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Broken Sound, Allianz Championship show what it takes to be green

BOCA RATON Success in golf tournaments center on the greens, and golf courses depend on maintaining a lush, green landscape.

To do so stresses the enviroment. So the sport hasn’t been able to claim to be all that green in the that regard.

Broken Sound Club and the Allianz Championship have undertaken an admirable effort to do something about that through various recycling energy conservation initiatives. The tournament and the club were lauded Saturday with a citation from the Golf Environment Council and a Florida state Senate proclamation praising their green energy initiatives.

Broken Sound last year became the first among more then 1,100 Florida golf courses and the second in the United States to earn GEO certification, part of an effort that also includes this week's tournament. The club has also earned certification by the Audobon Cooperative Sanctuary.

The Allianz has set a goal of reducing waste from 50 tons last year to zero.

“We are striving to be the greenest golf tournament on the Champions Tour,” said tournament director Ryan Dillon. “This is not a light undertaking at all. We’re not just doing this to get P.R. out of it.

“What we’re trying to do here is teach the golf world that you can do this without having raised costs that are going to take away from our charity. It can be done. We can streamline operations. It’s now becoming economically viable to be more efficient and more green without taking away from the golf tournament or the charity dollars.”

To that end the tournament partnered with the Smart Group, an organization of ecologists, scientists, educators, and academic researchers who help clients make sound decisions about environmental management.

To keep The Old Course green, an environmentally “green,” all irrigation is done with reclaimed waste water.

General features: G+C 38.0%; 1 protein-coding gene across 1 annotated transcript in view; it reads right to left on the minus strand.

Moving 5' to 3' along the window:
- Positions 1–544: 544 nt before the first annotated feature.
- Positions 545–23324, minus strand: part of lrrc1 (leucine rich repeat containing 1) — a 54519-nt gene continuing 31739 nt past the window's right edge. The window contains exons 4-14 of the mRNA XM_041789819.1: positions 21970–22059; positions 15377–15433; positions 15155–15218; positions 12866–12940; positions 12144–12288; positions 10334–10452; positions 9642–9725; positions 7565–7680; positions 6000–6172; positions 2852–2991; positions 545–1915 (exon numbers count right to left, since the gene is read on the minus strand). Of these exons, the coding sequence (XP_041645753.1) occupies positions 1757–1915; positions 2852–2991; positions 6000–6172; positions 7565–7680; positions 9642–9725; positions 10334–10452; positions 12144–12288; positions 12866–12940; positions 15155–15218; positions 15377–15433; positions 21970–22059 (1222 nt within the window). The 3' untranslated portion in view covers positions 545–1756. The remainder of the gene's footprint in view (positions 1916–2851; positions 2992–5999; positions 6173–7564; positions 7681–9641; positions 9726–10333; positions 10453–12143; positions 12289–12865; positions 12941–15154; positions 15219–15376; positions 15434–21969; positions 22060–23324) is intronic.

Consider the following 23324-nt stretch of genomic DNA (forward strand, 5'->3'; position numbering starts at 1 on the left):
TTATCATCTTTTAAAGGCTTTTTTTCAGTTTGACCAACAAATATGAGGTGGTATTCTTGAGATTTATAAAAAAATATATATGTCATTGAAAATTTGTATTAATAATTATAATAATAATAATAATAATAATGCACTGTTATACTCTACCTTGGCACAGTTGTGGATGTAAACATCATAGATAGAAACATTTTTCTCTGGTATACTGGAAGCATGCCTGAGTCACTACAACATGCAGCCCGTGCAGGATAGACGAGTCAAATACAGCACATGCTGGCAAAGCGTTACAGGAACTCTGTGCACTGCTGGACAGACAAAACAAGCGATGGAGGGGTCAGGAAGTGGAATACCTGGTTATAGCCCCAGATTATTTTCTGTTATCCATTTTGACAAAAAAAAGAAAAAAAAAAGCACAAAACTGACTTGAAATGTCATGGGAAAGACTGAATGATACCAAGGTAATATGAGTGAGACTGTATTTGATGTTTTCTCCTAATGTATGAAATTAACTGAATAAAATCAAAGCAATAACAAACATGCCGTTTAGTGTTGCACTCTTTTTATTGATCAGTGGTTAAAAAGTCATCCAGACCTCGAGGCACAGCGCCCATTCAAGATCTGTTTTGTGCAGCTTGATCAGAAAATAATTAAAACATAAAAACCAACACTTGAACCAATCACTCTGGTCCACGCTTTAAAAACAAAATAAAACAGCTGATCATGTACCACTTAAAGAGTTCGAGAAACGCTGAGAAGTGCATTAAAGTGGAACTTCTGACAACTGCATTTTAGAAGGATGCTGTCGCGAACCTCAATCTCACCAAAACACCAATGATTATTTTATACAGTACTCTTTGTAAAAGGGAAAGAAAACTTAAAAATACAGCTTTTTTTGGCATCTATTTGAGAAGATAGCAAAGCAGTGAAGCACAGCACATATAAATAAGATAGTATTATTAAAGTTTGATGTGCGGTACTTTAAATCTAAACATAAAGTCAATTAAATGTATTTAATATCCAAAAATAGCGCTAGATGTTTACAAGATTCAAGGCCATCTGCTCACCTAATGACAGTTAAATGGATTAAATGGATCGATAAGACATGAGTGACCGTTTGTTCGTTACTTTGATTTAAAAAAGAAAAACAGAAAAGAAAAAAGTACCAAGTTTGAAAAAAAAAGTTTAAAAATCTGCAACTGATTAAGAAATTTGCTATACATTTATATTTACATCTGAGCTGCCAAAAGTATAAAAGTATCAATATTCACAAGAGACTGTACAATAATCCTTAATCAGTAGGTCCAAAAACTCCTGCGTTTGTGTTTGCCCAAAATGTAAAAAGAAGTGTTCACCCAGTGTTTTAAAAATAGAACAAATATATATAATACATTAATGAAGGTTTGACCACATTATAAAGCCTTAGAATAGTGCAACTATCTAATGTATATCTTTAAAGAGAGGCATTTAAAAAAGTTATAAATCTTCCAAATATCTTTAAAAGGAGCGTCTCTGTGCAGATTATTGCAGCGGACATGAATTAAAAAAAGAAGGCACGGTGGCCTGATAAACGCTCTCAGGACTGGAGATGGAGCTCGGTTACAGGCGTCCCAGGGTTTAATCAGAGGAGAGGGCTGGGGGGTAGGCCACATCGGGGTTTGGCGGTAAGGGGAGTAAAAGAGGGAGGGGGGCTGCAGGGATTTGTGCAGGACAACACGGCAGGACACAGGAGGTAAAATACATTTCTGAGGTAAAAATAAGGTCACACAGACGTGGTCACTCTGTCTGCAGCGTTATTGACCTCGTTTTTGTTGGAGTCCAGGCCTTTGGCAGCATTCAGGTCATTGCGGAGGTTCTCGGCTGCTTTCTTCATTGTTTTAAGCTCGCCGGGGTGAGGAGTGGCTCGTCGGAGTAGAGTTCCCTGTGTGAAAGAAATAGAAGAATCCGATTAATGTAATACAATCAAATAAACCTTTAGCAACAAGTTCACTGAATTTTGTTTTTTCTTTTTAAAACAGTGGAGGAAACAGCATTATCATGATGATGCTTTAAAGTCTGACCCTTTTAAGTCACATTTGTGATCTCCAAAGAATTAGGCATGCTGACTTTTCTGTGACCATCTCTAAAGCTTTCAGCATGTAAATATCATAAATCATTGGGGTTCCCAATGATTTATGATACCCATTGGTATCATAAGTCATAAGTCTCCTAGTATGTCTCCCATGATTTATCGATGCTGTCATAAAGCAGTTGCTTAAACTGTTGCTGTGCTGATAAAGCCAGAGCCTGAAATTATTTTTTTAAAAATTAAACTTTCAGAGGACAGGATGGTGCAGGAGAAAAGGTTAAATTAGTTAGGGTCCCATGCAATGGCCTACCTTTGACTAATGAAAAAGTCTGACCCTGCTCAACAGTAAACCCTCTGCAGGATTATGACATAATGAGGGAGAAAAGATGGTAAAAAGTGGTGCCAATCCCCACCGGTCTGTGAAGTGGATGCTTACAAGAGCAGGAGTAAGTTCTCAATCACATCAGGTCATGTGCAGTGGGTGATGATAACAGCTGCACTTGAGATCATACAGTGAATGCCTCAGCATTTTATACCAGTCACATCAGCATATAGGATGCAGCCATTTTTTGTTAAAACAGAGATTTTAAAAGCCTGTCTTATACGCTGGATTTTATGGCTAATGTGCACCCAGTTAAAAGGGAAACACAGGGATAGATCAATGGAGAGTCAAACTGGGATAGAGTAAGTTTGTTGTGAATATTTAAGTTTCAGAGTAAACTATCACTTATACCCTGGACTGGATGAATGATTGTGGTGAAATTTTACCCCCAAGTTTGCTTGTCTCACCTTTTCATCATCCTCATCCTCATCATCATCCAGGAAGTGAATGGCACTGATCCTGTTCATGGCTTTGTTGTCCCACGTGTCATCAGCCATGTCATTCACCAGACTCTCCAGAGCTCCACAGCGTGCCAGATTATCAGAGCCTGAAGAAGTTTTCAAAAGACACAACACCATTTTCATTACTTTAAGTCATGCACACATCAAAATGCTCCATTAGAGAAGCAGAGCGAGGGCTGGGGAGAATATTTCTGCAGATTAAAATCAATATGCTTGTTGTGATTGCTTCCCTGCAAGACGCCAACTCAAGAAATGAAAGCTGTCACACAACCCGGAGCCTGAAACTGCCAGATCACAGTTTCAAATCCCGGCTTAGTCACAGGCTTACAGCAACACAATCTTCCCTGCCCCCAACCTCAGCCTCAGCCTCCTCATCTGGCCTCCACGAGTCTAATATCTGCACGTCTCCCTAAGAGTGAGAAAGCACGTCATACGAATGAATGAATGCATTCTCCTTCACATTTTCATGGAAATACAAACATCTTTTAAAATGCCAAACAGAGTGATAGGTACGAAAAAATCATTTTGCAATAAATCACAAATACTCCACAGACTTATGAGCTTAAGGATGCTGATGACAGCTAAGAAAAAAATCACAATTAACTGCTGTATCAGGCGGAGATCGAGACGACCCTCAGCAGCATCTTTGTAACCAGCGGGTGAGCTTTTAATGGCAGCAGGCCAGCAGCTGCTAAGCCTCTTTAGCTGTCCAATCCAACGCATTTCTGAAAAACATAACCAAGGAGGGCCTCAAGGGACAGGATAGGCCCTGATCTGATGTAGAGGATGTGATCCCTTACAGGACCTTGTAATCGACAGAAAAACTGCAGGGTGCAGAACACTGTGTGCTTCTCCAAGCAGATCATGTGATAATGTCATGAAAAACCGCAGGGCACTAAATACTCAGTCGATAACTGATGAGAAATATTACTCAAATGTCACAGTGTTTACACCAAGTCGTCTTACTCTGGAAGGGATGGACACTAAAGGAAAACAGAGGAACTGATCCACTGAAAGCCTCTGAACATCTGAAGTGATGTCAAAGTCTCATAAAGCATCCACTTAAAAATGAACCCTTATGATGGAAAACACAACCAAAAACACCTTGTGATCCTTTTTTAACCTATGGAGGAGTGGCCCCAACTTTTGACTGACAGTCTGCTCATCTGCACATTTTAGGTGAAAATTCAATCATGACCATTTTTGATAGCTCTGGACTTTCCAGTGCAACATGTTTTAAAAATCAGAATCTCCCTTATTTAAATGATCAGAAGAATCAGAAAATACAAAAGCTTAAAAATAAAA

“It is performing a community and environmental service because this final treament of waste water is happening on the golf course. There is nothing nasty in the water that we’re irrigating with. It just that it has some elevated nutrients, which of course the grass does very well with” said Russ Bodie, a scientist with the Smart Group.

Broken Sound composts all clippings and food waste, and uses it as fertilizer on the course.
“I talked to the superintendent, and it looks like they’re going to be able to reduce their fertilizer budget and fertilizer use by about 30 percent,” Bodie said. “Not only are they taking something normally sent to the landfill, they’re using as fertilizer on the golf course.

“A lot of the power for the generators is bio diesel which is generated from used cooking oil from restaurants in the area.”

About 65 percent of the food served at the Allianz was produced in South Florida. All of the plates and utensils are plant-based and recyclable. Even the signs are made from recycled material and will be recycled.

Dillon said the goal is to send no waste from the tournament to the landfill, and to expand the effort in future years.

“Everything looks pretty much the same. Underneath the skin of everything it is compeletly different, from the plates to the forks and knives and napkins. Everything was made from recycled material and is going to be re-recycled,” Dillon said.

“We’re minimizing our carbon footprint as an event, because it is very vast. But we’re working with our vendors to try to minimize that.”

A notable first step for a South Florida club and tournament, the hope is it will fit in with a greater effort around the world. The Golf Environment Organization is attempting to mobilize 50 million golfers and 35,000 golf courses around the world to make the sport environmentally sustainable by 2020.

“Golf must take advantage of its popularity to be a catalyst for re-educating its spectator following about the importance of good environmental stewardship,” said Ralph Avallone, president of the Green Energy Council. “More courses across the land must follow suit.”

Categories: Golf (12), Golf (12)

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About the author
CRAIG DAVIS In more than 33 years at the Sun Sentinel, Craig Davis has written about a wide variety of sports topics from baseball to yachting, fishing to triathlons, and also worked as a copy editor and page designer. Recently he reported on local sports, including running, swimming, cycling, equestrian and beach volleyball. He enjoys sports as a participant as well as a spectator, is active in the South Florida running scene plays in the curling club at Saveology Iceplex. This blog offers a glimpse at the business side of sports in the interest of enhancing enjoyment of the games and sporting options as a spectator as well as a participant.
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